Inhibition of the desaturase by its product is possible, but normally this is rapidly removed in vivo by membrane-bound acyltransferases so is not an issue. In the yeast, Saccharomyces cerevisiae, the Δ9-desaturase Ole1 forms a supercomplex with some of the acyltransferases responsible for glycerolipid synthesis. In animals, SCD1 is known to be tightly regulated by hormones and many other cellular and dietary factors, and for example, this isoform is induced by insulin and repressed by leptin, the hormone derived from adipocytes that suppresses appetite and regulates energy homeostasis and many aspects of lipid metabolism. In RAW macrophages, SCD1 can produce minor amounts of odd-chain monounsaturated fatty acids with n-6, n-8, and n-10 double bonds, as well as n-5, n-7, and n-9 families of even-chain isomers. At the transcriptional level, it is regulated mainly by sterol responsive element binding protein SREBP-1c, which also induces the expression of other enzymes for fatty acid biosynthesis de novo, i.e., Δ5, Δ6 and Δ9 desaturases and ELOVL6. Other transcription factors include the liver X receptor and peroxisomal proliferator-activated receptors (PPARs), while SCD1 is controlled by rapid proteolytic cleavage. Stearoyl‑CoA desaturases in turn control many aspects of lipid metabolism as is discussed below.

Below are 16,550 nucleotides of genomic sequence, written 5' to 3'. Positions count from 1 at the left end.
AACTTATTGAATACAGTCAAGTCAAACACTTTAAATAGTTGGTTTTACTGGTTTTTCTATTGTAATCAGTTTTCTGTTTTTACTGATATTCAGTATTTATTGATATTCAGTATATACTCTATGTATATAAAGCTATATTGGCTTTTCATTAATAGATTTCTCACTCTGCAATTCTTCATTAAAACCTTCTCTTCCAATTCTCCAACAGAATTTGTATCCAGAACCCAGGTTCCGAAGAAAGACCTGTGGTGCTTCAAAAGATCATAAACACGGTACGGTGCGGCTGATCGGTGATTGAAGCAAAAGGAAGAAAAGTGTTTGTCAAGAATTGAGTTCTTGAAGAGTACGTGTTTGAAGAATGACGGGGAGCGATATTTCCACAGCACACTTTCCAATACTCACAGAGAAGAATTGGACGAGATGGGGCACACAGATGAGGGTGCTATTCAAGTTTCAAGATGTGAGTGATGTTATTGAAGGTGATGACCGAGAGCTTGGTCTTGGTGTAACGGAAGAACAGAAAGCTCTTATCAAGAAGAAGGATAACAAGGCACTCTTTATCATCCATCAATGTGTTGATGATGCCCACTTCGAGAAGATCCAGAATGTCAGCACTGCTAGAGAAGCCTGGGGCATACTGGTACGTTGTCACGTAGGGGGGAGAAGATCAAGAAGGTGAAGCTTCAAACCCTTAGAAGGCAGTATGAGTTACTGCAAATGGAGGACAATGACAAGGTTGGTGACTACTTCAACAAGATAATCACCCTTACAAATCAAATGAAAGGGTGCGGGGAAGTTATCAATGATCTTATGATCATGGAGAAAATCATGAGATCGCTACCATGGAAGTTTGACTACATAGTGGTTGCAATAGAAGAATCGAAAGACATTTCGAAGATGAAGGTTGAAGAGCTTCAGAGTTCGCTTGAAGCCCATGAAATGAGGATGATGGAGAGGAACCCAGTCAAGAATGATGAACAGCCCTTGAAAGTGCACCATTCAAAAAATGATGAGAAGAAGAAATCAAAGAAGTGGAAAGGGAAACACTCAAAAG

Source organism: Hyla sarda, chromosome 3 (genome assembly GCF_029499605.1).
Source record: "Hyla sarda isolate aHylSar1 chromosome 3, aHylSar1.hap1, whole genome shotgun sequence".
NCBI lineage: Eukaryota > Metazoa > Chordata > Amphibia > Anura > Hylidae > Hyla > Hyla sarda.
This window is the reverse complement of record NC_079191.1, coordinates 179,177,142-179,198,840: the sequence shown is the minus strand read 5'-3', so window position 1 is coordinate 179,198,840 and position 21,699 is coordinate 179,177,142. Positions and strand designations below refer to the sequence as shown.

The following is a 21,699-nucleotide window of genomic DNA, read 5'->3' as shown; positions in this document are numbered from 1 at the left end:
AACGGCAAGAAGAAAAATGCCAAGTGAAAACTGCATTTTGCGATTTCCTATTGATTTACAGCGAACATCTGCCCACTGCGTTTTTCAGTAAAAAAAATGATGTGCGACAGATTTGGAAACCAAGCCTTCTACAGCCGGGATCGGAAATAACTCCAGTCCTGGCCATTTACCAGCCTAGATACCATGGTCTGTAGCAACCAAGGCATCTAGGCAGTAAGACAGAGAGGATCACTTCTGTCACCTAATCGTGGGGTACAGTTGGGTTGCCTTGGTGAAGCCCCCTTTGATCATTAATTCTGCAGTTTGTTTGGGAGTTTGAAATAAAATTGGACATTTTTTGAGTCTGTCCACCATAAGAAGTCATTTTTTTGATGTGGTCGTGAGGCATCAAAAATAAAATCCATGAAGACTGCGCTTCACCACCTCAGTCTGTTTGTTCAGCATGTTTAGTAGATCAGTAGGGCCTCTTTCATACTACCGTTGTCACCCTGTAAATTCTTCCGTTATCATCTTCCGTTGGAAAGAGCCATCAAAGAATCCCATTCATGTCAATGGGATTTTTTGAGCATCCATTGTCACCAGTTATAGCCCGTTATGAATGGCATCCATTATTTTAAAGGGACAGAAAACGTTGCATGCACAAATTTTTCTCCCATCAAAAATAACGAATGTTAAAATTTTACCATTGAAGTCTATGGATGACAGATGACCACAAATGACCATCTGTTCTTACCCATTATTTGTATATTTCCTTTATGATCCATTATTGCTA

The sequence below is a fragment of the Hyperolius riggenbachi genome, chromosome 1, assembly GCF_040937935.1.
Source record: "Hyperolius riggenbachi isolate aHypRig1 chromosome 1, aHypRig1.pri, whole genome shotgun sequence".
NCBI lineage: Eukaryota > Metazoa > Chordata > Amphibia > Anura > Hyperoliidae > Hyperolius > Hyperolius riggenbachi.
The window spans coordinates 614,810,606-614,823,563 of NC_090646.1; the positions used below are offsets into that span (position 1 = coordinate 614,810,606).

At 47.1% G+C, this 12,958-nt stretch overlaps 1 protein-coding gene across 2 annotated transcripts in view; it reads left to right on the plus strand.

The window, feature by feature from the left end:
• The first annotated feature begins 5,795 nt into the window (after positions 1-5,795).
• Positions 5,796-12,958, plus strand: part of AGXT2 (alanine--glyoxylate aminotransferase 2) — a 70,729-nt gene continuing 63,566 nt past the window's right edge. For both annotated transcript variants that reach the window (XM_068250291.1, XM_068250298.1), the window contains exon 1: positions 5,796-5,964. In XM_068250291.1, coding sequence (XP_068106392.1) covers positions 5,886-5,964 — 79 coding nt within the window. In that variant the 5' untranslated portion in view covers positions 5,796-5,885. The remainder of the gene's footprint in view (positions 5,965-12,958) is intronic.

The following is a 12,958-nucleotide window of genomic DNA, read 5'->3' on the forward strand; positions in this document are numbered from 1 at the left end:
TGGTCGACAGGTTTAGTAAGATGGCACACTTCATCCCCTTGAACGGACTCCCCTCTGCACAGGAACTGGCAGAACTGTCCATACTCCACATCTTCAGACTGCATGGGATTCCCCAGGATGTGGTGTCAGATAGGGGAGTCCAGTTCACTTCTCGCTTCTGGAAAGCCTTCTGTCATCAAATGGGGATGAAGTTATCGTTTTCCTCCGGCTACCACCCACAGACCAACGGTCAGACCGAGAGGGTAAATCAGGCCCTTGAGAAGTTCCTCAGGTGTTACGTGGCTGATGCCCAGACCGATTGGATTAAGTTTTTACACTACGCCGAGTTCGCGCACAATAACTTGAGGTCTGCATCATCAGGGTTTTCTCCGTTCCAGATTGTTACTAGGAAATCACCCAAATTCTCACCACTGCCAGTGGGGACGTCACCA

Palmitoleate is synthesised from palmitate by a similar mechanism via the stearoyl-CoA desaturase, but sapienic acid (6-16:1) is produced by the action of a different enzyme, Δ6 desaturase (FADS2), normally associated with desaturation of linoleic acid (see our web page on polyunsaturated fatty acids). It appears that there are tissue-specific mechanisms in the human sebaceous gland to enable FADS2 to act in this way, including a reduction in competing desaturase activity. In certain cancer cells, 8-18:1 can be produced by this mechanism when uptake of fatty acids of exogenous origin is inhibited, while a Δ11 double bond can be introduced by this enzyme in odd-chain fatty acids in RAW macrophages.